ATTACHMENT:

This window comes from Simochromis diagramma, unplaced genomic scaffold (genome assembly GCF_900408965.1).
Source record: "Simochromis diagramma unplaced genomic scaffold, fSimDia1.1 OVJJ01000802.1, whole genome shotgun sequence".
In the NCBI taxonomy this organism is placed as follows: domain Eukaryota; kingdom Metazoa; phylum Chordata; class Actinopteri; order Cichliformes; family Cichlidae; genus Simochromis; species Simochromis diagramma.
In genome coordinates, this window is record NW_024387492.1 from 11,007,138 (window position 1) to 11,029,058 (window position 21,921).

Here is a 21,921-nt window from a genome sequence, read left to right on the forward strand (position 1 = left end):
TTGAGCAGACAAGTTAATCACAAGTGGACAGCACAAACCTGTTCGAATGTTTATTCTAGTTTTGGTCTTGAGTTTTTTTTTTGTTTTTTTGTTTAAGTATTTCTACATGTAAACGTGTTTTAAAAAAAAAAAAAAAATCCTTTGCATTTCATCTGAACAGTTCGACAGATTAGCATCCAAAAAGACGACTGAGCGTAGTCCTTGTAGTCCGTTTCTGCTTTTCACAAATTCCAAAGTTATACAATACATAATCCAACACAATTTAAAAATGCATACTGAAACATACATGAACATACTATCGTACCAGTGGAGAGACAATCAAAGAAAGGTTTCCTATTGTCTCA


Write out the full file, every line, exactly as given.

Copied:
This window comes from Simochromis diagramma, unplaced genomic scaffold (genome assembly GCF_900408965.1).
Source record: "Simochromis diagramma unplaced genomic scaffold, fSimDia1.1 OVJJ01000802.1, whole genome shotgun sequence".
In the NCBI taxonomy this organism is placed as follows: domain Eukaryota; kingdom Metazoa; phylum Chordata; class Actinopteri; order Cichliformes; family Cichlidae; genus Simochromis; species Simochromis diagramma.
In genome coordinates, this window is record NW_024387492.1 from 11,007,138 (window position 1) to 11,029,058 (window position 21,921).

Here is a 21,921-nt window from a genome sequence, read left to right on the forward strand (position 1 = left end):
TTGAGCAGACAAGTTAATCACAAGTGGACAGCACAAACCTGTTCGAATGTTTATTCTAGTTTTGGTCTTGAGTTTTTTTTTTGTTTTTTTGTTTAAGTATTTCTACATGTAAACGTGTTTTAAAAAAAAAAAAAAAATCCTTTGCATTTCATCTGAACAGTTCGACAGATTAGCATCCAAAAAGACGACTGAGCGTAGTCCTTGTAGTCCGTTTCTGCTTTTCACAAATTCCAAAGTTATACAATACATAATCCAACACAATTTAAAAATGCATACTGAAACATACATGAACATACTATCGTACCAGTGGAGAGACAATCAAAGAAAGGTTTCCTATTGTCTCA